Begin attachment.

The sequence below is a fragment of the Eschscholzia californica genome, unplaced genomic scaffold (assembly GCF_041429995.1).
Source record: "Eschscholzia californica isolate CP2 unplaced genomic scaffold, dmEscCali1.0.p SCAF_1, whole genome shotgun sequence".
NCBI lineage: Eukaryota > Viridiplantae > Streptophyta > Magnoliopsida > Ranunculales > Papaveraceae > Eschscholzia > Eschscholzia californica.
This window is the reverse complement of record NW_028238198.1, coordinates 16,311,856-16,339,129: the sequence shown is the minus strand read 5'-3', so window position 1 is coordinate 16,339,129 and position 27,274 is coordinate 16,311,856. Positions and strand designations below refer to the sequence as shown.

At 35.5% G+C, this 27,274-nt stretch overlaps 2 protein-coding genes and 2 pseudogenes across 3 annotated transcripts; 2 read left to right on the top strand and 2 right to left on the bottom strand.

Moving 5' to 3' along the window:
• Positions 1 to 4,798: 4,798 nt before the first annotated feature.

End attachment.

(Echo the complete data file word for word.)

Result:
The sequence below is a fragment of the Eschscholzia californica genome, unplaced genomic scaffold (assembly GCF_041429995.1).
Source record: "Eschscholzia californica isolate CP2 unplaced genomic scaffold, dmEscCali1.0.p SCAF_1, whole genome shotgun sequence".
NCBI lineage: Eukaryota > Viridiplantae > Streptophyta > Magnoliopsida > Ranunculales > Papaveraceae > Eschscholzia > Eschscholzia californica.
This window is the reverse complement of record NW_028238198.1, coordinates 16,311,856-16,339,129: the sequence shown is the minus strand read 5'-3', so window position 1 is coordinate 16,339,129 and position 27,274 is coordinate 16,311,856. Positions and strand designations below refer to the sequence as shown.

At 35.5% G+C, this 27,274-nt stretch overlaps 2 protein-coding genes and 2 pseudogenes across 3 annotated transcripts; 2 read left to right on the top strand and 2 right to left on the bottom strand.

Moving 5' to 3' along the window:
• Positions 1 to 4,798: 4,798 nt before the first annotated feature.